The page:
Hello fellow history buffs. I know, this is only the 2nd article for 2019. Please continue to stop by, you never know when I will get to a few other long planned on posts. Whether you are new to this blog or you are an old loyal follower who have been impatiently hoping for more insight on Fayette/Westmoreland Forgotten History, I hope you are all fine and in good health.
Although these photos go back quite some years hence, this was a draft that hadn't seen the light of day. One reason for that: a difficulty in discovering exactly who owned the site as it changed hands since many years ago when, even then, little was known of it. I'm not providing GPS coordinates as much because of the murky condition as concerns any recent land owners and all that. The post is finally uploaded in the name of research and historical interest.
All the info I have available is it is quite old, but how old, I do not know, and it was in the 'Rhodes', or 'Rhoads', family for many years. When I and my brothers were little greenhorns an old lady and before that, an old man lived there, deep in the woods on Walnut Hill in Upper Tyrone Township. There use to be a larger lane down into the woods where every so often the old couple had groceries and other items delivered to their area. Well, unfortunately that is about the extent of my boyhood memories of the place.
Any aware of further information, be sure to contact me.
I was just feeling cooped up, so I took a corner of an afternoon to check the Walnut Hill area referred to in a previous Histbuffer post. Briefly, this primarily concerned the Braddock Road and the Turkey Foot Road, dwelling at some length on the historic and fascinating likelihood they may of actually crossed on or near Walnut Hill in Upper Tyrone and bordering Bullskin township.
Touch of Fieldwork
To give a little explanation, I strode off the road for a bit of fieldwork and felt immediately better to be out in nature. Whether you are hunting, hiking or just taking a stroll, there's something about the solitude and simplicity of going it alone in the woods that can really lend toward an advancement of your peace of mind. And I don't mean scanning pages of woods and snow online to grab a nice screensaver, occasionally spacing out and sighing now and then. No, sorry, that doesn't count!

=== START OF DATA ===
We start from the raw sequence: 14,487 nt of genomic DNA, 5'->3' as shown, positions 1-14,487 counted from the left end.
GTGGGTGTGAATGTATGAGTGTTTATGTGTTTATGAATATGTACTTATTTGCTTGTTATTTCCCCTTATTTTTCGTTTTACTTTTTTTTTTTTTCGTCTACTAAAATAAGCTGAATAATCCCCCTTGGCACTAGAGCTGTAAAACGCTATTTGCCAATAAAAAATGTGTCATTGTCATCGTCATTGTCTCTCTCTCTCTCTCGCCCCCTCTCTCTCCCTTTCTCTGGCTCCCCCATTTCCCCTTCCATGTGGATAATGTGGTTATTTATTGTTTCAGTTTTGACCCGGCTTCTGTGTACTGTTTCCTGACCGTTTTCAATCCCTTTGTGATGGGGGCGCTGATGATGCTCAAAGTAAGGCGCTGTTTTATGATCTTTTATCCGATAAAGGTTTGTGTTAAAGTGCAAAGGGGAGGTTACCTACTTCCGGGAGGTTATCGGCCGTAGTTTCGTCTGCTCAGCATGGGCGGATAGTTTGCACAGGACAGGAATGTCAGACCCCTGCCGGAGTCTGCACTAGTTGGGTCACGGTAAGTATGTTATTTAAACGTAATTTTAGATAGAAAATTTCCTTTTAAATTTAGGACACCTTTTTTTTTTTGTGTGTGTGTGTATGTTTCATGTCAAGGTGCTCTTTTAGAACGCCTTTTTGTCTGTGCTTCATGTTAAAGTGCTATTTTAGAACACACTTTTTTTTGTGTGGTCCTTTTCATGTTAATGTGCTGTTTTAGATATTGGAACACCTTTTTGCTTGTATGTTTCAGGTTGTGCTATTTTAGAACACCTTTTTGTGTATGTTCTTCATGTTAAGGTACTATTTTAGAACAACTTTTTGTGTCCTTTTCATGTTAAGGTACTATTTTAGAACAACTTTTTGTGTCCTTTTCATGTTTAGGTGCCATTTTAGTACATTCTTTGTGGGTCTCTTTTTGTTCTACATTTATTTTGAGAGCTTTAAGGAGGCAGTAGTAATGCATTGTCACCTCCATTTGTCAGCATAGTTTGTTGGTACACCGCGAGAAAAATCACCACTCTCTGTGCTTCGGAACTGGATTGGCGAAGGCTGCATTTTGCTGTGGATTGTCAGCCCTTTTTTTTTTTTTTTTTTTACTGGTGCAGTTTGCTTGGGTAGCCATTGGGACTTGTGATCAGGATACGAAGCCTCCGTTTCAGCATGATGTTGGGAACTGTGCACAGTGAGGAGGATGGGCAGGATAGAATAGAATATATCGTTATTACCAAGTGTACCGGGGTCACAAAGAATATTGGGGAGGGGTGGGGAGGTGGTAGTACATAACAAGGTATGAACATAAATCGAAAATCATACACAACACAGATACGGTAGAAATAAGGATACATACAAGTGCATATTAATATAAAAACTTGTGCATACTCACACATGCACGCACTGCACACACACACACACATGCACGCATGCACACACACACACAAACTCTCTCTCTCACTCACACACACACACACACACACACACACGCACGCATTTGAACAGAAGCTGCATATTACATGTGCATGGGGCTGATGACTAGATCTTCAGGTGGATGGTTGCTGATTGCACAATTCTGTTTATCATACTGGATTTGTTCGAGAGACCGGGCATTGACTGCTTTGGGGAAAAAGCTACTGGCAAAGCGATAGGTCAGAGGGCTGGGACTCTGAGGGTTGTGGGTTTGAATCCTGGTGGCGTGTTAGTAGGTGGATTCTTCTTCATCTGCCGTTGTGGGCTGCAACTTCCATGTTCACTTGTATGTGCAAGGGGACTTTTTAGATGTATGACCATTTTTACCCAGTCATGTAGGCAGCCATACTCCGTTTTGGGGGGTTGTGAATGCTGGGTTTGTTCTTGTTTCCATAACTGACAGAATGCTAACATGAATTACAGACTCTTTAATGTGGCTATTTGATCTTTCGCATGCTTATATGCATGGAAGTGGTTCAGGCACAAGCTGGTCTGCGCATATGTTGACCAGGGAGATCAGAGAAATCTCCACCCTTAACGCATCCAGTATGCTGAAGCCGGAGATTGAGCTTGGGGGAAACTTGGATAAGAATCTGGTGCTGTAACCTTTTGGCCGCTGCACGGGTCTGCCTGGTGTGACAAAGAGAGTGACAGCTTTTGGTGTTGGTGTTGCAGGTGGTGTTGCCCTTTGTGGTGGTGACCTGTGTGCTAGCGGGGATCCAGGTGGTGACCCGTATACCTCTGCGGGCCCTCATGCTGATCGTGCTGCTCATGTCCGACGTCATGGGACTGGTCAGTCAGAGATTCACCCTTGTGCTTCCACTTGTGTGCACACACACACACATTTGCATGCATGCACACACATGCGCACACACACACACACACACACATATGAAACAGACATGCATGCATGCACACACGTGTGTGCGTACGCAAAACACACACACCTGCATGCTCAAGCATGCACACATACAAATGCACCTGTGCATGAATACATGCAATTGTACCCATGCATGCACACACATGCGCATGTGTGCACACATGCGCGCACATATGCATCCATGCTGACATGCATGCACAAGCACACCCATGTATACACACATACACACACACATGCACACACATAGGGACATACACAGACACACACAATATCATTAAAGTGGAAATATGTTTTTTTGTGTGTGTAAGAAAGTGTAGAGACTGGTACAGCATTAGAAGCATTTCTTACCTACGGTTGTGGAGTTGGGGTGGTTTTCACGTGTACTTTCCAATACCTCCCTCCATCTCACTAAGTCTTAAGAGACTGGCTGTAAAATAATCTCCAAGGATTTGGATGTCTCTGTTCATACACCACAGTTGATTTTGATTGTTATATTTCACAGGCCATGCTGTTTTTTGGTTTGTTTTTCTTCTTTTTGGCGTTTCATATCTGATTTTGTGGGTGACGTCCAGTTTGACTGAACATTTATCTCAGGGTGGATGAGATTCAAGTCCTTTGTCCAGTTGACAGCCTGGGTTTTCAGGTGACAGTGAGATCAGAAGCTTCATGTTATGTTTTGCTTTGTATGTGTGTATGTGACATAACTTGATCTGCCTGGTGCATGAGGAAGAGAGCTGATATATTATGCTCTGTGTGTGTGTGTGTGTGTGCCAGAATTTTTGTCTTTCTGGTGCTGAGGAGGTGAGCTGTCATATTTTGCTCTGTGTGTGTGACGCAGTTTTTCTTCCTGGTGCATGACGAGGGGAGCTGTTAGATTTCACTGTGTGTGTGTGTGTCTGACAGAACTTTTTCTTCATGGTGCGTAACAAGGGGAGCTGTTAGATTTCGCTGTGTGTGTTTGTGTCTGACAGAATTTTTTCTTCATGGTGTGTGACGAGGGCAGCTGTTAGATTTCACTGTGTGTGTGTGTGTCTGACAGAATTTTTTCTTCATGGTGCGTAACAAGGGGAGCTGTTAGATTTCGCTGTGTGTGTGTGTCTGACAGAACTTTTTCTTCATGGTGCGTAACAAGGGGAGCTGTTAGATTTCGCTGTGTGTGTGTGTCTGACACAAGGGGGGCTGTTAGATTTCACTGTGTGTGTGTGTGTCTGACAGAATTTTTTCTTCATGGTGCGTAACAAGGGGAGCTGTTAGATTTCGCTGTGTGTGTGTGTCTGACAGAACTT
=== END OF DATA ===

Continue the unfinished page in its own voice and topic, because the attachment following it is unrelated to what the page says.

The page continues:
I started on the top of the hill, (an obvious beginning or ending, depends on how you look at it), where there is a remnant of the path leding from it's joining to the modern Kingview Road. To the east, this old route appeared to make a connection on a few maps, modern overhead photos, as well as 1939 aerial photos, to join the Kingview Road again from a few hundred yards downhill toward the paved main road on the way to Rt. 119. I had plans to eventually finish with this region in a future article. There use to be a much clearer pathway, wider in size, but you will have to take my word on that. Please, do keep in mind, not many know of the route, excepting a few that lived here a fairly long time ago.
|The path near the guard rail to the east at the top of the hill|
Soon I worked my way down into...thorn bushes. HUNDREDS of them! Pesky, innumerable, from all angles, and...sharp. So, I took it slow and hesitantly, followed the trail through there. It appears to branch, then is more difficult to perceive. Later, in a rise toward the south there are a few roads that are were probably mine or farm roads.
|After approximately 40 yards the road appears to split|
I would suggest no one actually attempting to duplicate my trek, let alone bothering to go through the trees and thorns from Beauty and the Beast's enchanted castle and simply go by what is shown here. Heck, some might just get lost in there. After a few weeks they will probably find their way back out. Maybe they will of learned about wilderness survival and camping, even though they are a quarter mile from a main road! If you are an experienced woodsman, or woods woman, you might be alright, otherwise, even with a compass (that wasn't part of my few items), it is a bit of a maze. Anyway, a warning, as unless mountain climbing is one of your serious hobbies, no one should attempt heading in there at the pole line to the north of where I did as the descent is extremely steep and surely much worse with the mud and snow of winter. The one advantage was minus the snakes and bugs of warmer months.
|A clearer piece of the upper, southward trail|
Specifically, meaning, the path along the high, southern ridge staying in the very thick underbrush, to the point you couldn't get a photo without using a machete, while the lower, more northerly branch heading off eventually toward the old cabin, while further on, a deep hollow that can be a dangerous if not carefully skirted around to the west.